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Tracking Diseases From Orbit

epidemio.jpgAs long-time readers of WorldChanging know, I am especially enthusiastic about the use of space-based tools for watching and understanding geophysical and environmental systems. Big-picture views of the world can capture subtle interactions across large areas, as can the use of sensors picking up signals outside of the visible light spectrum. These are not replacements for ground observation, but important supplements.

The recently-unveiled Epidemio project is an excellent example of the application of satellite observation well beyond what most people might expect. Epidemio is a European Space Agency effort to use Earth observing satellites to track the spread of diseases in Africa. EO satellites don't monitor microbes directly -- they aren't quite yet up that -- they instead monitor the environmental conditions associated with the spread of disease. Heat, wind patterns, rainfall, dust, humidity -- all of these are clues for understanding an outbreak, when examined with an epidemiologist's eye. The ESA has provided satellite support for medical and epidemiological research before; Epidemio focuses the ESA's efforts, working closely with a variety of medical NGOs and agencies.

Epidemio data will cover urban maps, digital elevation maps, bodies of water, vegetation, land cover, land surface temperature and a service for monitoring wind-blown Sahelian dust. The last may be related to regular outbreaks of meningitis in North Africa.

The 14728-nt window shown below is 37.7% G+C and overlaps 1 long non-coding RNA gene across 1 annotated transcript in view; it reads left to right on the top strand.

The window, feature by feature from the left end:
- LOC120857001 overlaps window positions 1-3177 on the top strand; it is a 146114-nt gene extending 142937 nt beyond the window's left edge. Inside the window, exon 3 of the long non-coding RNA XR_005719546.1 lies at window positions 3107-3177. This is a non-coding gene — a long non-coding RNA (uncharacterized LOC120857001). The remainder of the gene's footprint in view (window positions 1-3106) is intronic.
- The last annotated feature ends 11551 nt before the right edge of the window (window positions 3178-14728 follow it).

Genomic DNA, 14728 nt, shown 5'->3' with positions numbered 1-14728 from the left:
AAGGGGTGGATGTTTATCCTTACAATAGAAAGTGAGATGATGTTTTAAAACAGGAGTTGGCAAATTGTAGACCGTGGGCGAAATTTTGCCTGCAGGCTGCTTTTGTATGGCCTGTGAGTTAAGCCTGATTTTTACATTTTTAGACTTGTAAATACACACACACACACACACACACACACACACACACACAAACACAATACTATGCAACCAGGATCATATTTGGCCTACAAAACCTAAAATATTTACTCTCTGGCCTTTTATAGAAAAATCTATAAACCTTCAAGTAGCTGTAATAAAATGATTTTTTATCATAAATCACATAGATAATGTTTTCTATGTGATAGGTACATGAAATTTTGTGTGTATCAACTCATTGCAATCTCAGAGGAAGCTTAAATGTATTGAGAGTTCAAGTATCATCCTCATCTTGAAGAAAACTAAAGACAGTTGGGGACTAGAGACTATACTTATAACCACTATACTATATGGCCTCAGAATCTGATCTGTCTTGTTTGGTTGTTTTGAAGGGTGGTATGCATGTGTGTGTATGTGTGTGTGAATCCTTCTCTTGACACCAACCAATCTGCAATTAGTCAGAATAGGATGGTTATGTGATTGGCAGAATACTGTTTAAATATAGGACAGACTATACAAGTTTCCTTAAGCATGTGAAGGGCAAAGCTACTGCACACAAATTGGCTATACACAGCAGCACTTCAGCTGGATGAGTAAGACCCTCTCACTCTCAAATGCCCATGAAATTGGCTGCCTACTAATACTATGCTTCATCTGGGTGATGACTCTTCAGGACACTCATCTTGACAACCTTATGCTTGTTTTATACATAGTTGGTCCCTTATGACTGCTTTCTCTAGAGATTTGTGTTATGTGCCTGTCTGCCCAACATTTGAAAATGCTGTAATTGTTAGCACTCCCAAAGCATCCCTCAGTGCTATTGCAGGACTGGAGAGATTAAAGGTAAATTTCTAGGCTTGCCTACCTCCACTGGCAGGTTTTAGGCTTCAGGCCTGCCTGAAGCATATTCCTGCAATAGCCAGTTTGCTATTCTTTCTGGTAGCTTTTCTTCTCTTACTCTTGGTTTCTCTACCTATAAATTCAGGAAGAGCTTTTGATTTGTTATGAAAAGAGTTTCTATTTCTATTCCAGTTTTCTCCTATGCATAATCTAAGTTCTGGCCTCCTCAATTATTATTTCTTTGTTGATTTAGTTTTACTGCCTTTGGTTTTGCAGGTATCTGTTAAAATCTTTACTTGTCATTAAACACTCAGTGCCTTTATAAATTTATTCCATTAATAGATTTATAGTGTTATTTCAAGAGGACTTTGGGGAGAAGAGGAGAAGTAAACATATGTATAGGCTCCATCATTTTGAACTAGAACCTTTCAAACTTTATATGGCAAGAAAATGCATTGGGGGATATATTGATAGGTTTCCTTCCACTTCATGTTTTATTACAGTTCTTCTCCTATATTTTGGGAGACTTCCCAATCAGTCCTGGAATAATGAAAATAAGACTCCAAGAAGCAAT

"Meningitis outbreaks take place after a period without rain, low humidity and lots of dust in the air," explained Isabelle Jeanne of the Niger-based Centre de Recherche Médicale et Sanitaire (CERMES), associated with the international network des Instituts Pasteur and a partner in ESA's Epidemio project."The exact correlation is not yet known. But making use of satellite data enables us to follow week by week the development of the dust storms and the appearance of conditions favourable for an epidemic to start." [...] "The dryness and dust does not spread the bacteria directly," Jeanne explained. "Instead it seems as though the irritation caused to local inhabitants' mucus membranes renders them more vulnerable to bacterial infection. However an epidemic begins to decrease as soon as the first rain comes."

Epidemio is also working with CERMES to monitor environmental precursors for malarial outbreaks, is working with the Gabon-based International Centre for Medical Research to search for Ebola-carrying plants or animals. This last week, Epidemio made large sets of Sahel dust maps available for download, along with maps of Luanda and Lusaka to aid with WHO relief efforts fighting an outbreak of the Ebola-like Marburg virus in Angola.

Comments (1)

Hello from the Canaries! :-) Or does each visitor get a photograph of their own place? Gee!


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